The Ravenna School District is hosting a district-wide meeting to provide information about the district's new school safety procedures.
Superintendent Dennis Honkala said he sent a letter home with students, and sent a phone call out to all parents in the district inviting them to the meeting.
The meeting will be held at 7 p.m. Thursday at the Ravenna High School auditorium.
"Over the past several years we have seen a dramatic increase in school violence and school shootings. As experts analyze these horrific events it is apparent that we need to do more, not only in taking steps in an attempt to prevent the incident from occurring, but in the training of students and staff on procedures that we all need to survive should there be an active shooter in our schools."
He said the district's new "A.L.I.C.E." initiative includes the traditional lockdown procedure, but includes several other measures designed to keep students safe in the event of a shooting.
"Can we expect a fully-armed person that enters our school buildings with the intent to do harm to our children, simply to leave when they find that the classroom door is locked?" the letter states. "Knowing what we know about active shooters in school buildings, and other public places, the answer is NO. They have already made the decision to inflict harm when they armed themselves and entered that building."
"A.L.I.C.E." stands for the following steps to be taken in the event of a school shooting:
• Alert students and staff by getting the word out. Instead of using the words "Code Red" the announcement would be more clear and concise such as, "Armed intruder in the building, we are in lockdown."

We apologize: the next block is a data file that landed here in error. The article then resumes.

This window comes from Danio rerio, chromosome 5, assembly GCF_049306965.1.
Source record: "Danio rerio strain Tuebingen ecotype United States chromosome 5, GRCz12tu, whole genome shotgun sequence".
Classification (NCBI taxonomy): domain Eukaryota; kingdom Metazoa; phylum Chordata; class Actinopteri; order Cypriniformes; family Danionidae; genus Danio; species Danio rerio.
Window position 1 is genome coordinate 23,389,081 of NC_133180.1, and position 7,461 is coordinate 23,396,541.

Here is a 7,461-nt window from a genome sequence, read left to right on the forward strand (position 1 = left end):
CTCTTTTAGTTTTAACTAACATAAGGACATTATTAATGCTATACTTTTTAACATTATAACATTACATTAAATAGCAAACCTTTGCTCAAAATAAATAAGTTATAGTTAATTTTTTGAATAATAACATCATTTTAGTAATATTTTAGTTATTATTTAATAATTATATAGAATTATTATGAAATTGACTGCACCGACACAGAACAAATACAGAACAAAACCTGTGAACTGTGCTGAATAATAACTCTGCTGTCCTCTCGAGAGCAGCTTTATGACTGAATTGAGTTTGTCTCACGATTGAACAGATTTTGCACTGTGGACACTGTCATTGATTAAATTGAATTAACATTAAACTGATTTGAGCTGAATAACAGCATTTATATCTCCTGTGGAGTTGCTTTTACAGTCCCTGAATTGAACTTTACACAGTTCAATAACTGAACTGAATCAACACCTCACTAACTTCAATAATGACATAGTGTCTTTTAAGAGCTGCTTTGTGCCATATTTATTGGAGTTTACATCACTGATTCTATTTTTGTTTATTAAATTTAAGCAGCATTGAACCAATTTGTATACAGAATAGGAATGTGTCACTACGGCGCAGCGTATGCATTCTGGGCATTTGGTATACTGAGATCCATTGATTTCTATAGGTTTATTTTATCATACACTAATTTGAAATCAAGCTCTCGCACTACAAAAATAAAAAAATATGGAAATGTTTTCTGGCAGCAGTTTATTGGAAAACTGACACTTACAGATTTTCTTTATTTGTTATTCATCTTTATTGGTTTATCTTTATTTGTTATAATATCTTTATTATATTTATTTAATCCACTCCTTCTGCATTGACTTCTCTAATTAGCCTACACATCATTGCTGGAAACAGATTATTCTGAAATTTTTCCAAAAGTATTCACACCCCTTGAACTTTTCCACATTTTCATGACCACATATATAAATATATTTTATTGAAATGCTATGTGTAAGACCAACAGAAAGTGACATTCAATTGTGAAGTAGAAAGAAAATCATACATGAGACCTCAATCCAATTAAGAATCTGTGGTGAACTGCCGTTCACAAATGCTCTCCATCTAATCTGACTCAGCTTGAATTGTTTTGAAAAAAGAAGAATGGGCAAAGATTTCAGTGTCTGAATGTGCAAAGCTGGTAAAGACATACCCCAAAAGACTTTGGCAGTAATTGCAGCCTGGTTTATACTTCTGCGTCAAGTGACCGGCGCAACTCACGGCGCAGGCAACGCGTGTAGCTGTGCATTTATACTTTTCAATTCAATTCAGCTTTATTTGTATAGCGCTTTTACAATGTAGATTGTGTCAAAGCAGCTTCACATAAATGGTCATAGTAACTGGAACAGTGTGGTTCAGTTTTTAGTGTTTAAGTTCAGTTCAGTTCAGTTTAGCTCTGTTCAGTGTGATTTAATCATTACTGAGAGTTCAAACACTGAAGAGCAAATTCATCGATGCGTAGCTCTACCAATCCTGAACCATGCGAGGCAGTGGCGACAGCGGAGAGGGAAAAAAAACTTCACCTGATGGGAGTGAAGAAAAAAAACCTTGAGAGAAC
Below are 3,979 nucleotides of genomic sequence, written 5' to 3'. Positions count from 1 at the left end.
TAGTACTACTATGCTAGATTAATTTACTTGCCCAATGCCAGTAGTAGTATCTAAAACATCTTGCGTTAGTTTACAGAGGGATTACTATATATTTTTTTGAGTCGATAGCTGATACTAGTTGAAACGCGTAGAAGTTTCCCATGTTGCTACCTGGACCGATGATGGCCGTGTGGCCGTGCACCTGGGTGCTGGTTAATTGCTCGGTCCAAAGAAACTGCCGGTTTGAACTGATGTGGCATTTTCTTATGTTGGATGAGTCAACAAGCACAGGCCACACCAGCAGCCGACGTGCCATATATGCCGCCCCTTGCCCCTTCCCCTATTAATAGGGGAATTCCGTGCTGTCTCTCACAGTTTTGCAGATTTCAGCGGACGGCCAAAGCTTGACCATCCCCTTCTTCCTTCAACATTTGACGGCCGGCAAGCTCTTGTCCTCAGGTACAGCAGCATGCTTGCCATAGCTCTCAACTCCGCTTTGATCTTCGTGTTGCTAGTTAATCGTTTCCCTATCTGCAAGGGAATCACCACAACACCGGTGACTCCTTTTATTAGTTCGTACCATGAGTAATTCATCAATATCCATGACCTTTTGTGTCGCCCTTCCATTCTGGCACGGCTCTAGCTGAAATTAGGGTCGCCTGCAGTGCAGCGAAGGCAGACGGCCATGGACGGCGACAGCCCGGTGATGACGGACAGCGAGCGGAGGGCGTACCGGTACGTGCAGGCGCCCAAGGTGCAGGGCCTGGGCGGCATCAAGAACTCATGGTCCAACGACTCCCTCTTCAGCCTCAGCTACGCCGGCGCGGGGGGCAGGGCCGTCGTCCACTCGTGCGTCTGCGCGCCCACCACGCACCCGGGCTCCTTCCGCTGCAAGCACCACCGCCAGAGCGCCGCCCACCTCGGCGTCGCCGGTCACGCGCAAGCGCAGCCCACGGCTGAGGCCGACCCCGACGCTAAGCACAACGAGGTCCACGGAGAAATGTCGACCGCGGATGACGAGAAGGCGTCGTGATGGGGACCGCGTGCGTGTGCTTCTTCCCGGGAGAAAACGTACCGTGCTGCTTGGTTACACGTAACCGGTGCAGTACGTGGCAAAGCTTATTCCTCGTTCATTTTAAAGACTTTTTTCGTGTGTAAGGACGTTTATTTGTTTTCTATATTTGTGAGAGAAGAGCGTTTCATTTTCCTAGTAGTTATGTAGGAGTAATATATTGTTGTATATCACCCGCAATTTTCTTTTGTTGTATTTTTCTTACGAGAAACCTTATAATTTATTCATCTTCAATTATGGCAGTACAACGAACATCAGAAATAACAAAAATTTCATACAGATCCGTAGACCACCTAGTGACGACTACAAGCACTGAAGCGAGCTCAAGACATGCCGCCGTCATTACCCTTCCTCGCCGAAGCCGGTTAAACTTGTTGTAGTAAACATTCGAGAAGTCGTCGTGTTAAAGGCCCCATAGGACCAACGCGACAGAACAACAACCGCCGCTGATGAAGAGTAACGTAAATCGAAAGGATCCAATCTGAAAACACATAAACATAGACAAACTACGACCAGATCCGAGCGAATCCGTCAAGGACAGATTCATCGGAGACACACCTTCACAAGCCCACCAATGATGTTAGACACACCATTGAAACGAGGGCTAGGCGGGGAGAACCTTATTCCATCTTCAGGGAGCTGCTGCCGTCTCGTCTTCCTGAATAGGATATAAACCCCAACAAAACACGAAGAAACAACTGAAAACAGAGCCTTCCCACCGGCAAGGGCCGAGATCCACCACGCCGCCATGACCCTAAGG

• Lockdown students in a secure area.
• Inform -- Communicate by giving students and staff real-time information, in order to keep the shooter off-balance and allow for good decision making.
• Counter -- Apply skills to distract, confuse, and/or barricade.
• Evacuate -- Decrease the number of potential targets for the shooter and reduce the odds of having victims resulting from friendly fire when help arrives.
In the event of a school shooting, Honkala said, students and staff would be trained to listen carefully to the location and type of event, get to a secure area and remain there until it is safe to evacuate, use skills to distract, confuse or barricade the shooter should he invade the area, and evacuate as soon as it is safe to do so.
"I want to assure you that in NO WAY are we asking or teaching students and staff to make any attempt to subdue an armed gunman," the letter states. "However, we will provide them with the knowledge that if faced with a life or death situation, there are techniques that can be applied to greatly enhance their chance of survival."
In the event that they are confronted directly with an armed gunman, students and staff will be trained to cause distractions to interfere with the ability to shoot accurately, cause as much chaos in the room as possible to create "sensory overload," move around to avoid being a stationary target. They also will learn how to interact with law enforcement.
"Training will emphasize that the best way to survive an active shooter is to escape," he stated. "When that is not possible, being mentally prepared and having been given the authority and ability to act will save lives."
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